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Calculations to get the right concentration of Fe using flourish?

Discussion in 'CO2 Enrichment' started by creighton, Jul 14, 2007.

  1. creighton

    creighton Guru Class Expert

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    What is the dimensional analysis to get the right amount of Fe using flourish in various aquariums?
    thanks,
    Creighton
     
  2. VaughnH

    VaughnH Lifetime Charter Member
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    Flourish shows that Flourish is 0.32% iron. So, if you want 1 ppm, or 1 mg/liter of iron in the tank, add 1/.0032 mg of Flourish per liter of water, or about 300 mg (.3 grams) of Flourish per liter, which is 300 ml of Flourish per liter of water. Would somebody check this to see if I made a decimal mistake?
     
  3. creighton

    creighton Guru Class Expert

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    300ml per liter? That seems like a little much?
     
  4. sw00n

    sw00n Junior Poster

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    Vaughn, I think you did make a decimal mistake somewhere. From my calculations its approx 0.3 ml of Flourish per liter of water to achieve 1 ppm of Fe.
     
  5. VaughnH

    VaughnH Lifetime Charter Member
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    Yes, I did make a decimal error. .3 gm of Flourish is only .3 ml, not 300 ml.
     
  6. creighton

    creighton Guru Class Expert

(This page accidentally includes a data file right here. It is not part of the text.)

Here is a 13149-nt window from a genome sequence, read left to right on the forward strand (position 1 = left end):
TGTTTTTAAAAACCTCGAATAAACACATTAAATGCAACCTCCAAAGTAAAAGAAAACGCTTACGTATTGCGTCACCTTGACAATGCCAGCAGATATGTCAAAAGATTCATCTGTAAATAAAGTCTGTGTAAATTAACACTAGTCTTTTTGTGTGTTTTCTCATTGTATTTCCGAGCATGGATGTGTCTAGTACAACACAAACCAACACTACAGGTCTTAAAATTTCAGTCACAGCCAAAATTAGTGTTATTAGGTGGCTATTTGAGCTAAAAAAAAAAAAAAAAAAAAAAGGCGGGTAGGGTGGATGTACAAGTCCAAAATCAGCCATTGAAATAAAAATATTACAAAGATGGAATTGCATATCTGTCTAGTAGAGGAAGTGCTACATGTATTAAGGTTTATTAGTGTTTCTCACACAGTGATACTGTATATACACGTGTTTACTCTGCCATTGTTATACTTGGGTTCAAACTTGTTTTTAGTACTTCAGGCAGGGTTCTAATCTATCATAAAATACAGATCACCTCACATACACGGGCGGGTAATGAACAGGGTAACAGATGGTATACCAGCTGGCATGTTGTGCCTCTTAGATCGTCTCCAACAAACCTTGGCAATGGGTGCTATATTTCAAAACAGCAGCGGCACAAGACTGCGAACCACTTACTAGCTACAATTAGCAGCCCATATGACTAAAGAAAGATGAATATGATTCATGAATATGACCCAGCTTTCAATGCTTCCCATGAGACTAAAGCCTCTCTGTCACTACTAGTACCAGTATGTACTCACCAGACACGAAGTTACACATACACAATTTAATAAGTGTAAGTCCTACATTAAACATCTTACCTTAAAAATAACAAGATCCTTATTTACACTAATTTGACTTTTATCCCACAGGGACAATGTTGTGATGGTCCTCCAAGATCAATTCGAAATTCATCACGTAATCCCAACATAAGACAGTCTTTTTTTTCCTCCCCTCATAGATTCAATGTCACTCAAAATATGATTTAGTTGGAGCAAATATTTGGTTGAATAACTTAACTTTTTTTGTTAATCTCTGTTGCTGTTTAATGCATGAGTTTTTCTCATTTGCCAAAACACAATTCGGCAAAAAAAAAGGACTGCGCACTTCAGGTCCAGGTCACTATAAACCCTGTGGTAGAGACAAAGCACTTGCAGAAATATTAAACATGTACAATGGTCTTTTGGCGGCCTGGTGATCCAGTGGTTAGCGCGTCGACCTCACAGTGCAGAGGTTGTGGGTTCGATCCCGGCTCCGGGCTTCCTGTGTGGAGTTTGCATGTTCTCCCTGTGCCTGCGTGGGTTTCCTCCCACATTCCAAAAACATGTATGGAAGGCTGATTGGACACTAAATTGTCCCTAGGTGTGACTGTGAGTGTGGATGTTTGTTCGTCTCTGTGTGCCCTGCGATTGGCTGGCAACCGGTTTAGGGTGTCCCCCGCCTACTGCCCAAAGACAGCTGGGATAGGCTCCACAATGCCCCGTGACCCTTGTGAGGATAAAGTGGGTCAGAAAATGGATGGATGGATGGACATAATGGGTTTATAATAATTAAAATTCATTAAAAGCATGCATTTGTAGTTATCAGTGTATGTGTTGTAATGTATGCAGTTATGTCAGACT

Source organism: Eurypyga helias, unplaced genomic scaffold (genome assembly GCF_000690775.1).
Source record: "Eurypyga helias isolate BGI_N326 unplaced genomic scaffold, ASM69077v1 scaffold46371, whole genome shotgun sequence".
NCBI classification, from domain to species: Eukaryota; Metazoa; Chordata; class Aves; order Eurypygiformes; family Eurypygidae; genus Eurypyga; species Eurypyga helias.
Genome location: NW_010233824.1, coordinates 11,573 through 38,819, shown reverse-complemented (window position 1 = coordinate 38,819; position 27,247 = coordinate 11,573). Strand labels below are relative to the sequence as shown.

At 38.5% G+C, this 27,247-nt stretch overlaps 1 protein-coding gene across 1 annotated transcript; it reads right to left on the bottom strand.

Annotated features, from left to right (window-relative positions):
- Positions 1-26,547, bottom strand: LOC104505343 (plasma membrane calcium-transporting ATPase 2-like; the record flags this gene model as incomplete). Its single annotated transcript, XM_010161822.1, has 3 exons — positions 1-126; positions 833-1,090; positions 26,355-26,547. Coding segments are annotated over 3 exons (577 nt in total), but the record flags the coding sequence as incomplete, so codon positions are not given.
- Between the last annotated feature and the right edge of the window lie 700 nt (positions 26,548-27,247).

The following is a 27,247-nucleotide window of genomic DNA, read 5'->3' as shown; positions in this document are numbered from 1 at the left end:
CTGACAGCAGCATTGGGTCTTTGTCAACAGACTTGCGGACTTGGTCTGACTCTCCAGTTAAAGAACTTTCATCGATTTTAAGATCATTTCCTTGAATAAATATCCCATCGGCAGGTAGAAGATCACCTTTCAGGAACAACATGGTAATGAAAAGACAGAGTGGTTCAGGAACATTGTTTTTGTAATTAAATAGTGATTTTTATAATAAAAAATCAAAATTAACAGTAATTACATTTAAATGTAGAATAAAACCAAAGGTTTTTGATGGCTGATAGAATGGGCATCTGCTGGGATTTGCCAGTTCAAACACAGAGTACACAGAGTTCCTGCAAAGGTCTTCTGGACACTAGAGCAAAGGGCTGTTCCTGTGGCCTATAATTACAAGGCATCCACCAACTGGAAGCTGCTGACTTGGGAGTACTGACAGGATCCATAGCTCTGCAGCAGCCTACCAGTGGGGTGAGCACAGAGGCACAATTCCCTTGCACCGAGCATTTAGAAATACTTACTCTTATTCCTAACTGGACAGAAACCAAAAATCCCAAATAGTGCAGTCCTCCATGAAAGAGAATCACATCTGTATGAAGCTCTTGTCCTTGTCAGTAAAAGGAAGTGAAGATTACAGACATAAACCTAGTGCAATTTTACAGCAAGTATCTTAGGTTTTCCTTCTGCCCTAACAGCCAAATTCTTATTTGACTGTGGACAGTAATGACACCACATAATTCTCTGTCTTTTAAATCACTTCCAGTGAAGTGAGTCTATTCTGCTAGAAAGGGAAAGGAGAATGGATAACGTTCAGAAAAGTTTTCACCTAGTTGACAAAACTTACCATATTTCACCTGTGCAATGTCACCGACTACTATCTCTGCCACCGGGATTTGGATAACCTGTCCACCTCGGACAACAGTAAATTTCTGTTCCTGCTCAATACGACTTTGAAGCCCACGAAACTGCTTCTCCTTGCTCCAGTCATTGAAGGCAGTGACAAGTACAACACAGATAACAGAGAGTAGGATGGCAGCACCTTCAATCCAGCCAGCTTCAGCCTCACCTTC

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    thanks for the help.
     
  7. Laith

    Laith Lifetime Charter Member
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    Here's a pretty good calculator for commercial ferts:

    FertFriend
     
  8. Tom Barr

    Tom Barr Founder
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    FYI, I have developed a dry powdered form of Fe gluconate, same stuff as SeaChem Flourish Fe BTW.
    It's just dry(shipping is 10X less) and lot cheaper.

    Alan will be selling and I'll have the % Fe for you folks here in a week or so.
    I am still planning to get something rather new and 100% absorbable by plants(they cannot use the gluconate nor ETDA, DTPH etc) and have found a highly super rich product that is ideal.
    It's about 18% Fe.

    The rest is a protein plants can take up diretcly and use as nitrogen source.

    Regards,
    Tom Barr
     
  9. evandro.carrenho

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    I haven´t seem any discussion on "DIY" micros as we do for the macros. Why is that? The chemicals for trace mixes are not available for the public as KNO3, KH2PO4 etc?

    Thanks,
    Evandro.
     
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